When joining the table to find records within N miles of a set of given lat/long coordinates, you only have to determine which X,Y square the lat/long coordinates fall into and query just those records that are within X+/-2 and Y+/-2. This will make use of the indexes on X and Y and greatly reduce the number of records that you need to perform the (CPU costly) distance calculation upon.

This method increases the efficiency of questions that require a join (e.g. "records within N miles of each other") because the X and Y coordinate join, although not an equi-join, can still use the indexes.

It also helps with figure-based queries (e.g. "records inside a circle of radius R miles" and "records inside complex polygon with vertices P1,P2,P3...") because the squares that the figure fully or partially encompasses can be pre-calculated and used in the WHERE clause of the query.

Comment Biting hand that feeds you, 2.0 (Score 1) 390

Libraries could just take the easy way out and not purchase ANY books (real OR imaginary) from publishers whose eBook library licensing terms they consider to be unreasonable. When people stop seeing real the publishers' real books at the library, the loss of free advertising will hurt more than the loss of revenue from sales of imaginary books. Libraries need to wise up and realize that they are the ONLY showrooms for publishers now that real book stores are going out of business left and right. In a couple of years, they will have the power to put individual publishers out of business.

And to everybody who said "eBooks won't fuck up the whole world of reading," a big hearty "I told you so."

Comment Geological Process? (Score 1) 90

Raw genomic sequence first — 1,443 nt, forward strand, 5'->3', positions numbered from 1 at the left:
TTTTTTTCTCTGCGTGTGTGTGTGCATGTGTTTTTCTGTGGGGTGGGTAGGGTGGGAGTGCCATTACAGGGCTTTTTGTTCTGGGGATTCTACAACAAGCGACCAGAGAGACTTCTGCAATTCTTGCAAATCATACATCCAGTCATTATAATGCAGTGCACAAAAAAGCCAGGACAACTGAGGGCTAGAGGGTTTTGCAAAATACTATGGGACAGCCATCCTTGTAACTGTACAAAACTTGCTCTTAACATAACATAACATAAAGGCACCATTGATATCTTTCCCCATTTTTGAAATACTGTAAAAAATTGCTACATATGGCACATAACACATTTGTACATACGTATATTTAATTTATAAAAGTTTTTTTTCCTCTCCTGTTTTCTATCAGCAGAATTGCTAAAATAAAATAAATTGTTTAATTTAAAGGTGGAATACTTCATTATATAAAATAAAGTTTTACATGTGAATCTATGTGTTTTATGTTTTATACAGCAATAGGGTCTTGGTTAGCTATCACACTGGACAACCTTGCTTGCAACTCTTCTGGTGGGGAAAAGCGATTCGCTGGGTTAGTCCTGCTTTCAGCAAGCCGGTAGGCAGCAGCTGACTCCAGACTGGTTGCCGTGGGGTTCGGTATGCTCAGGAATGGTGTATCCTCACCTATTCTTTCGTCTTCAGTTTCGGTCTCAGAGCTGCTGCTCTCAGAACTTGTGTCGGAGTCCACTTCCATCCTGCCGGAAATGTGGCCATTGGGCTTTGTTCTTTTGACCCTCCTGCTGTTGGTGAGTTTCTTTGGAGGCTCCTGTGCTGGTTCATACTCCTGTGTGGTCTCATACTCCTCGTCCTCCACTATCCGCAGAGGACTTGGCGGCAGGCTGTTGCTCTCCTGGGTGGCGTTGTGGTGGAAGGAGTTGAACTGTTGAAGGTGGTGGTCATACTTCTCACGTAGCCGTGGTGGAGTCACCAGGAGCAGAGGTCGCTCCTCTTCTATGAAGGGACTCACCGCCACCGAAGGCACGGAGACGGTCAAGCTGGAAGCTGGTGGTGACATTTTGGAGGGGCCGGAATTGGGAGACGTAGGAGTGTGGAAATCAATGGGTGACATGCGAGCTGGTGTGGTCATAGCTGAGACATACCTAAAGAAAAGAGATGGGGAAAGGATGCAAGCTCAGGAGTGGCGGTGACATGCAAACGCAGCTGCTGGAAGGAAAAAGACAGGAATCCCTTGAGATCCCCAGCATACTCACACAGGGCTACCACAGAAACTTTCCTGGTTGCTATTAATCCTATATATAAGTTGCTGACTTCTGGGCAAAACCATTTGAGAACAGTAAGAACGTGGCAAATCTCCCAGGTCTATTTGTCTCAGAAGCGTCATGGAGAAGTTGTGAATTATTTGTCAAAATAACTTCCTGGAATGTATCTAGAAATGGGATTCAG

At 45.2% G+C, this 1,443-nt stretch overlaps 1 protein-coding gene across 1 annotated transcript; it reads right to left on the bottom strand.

MESSENGER revealed an unexpected class of landform on Mercury and suggest that a previously unrecognized geological process is responsible for its formation. I'm not an astrophysicist. Doesn't "Geological" refer specifically to Earth? The "Geo" comes from "Gaea," the Greek personification of Earth. Mercury would be something like "Hermeticological" I would think. I got this from a sci-fi book (one of Heinlien's, if I recall correctly), so don't jump on me if it's incorrect.

Comment Lawsuit pending for Bethesda Elder Care in MD (Score 1) 332

In other news, software giant Bethesda Softworks LLC has go ahead with its pending lawsuit against Bethesda Elder Care in Bethesda, MD. The software corporation claims that the patients of the assisted care facility are at risk of confusing their residence for an open-ended role playing environment, citing such similarities as both having features in common like "air" and "ground."

Bethesda Softworks, LLC President and CEO Vlatko Andonov said the following in a press release last Thursday:

Look, we're not here to pick on the little guy, but this is a serious problem. We've already heard reports that seniors have been hospitalized due to confusion with the potion-making abilities. We're working on a way to make the poision/potion indicator more accessible to people who are color blind or have other vision issues such as cataracts. And last week, Mr. Gershowicz was found over five miles away from the facility on a stolen horse. I mean, the man was about to enter a troll cave with ceremonial armor. CEREMONIAL- can you believe that? And his save-on-hit skill was only like 120 with buffs. These are prefectly nice old men and ladies, but they do not belong in a world focused on "aesthetic presentation and open-ended adventuring."

Andonov went on to explain that his corporation is the clear and undisputed trademark holder for the term "elder" and warns that other infringing parties such as the Box Elder School District in Utah will be facing similar litigation in the near future.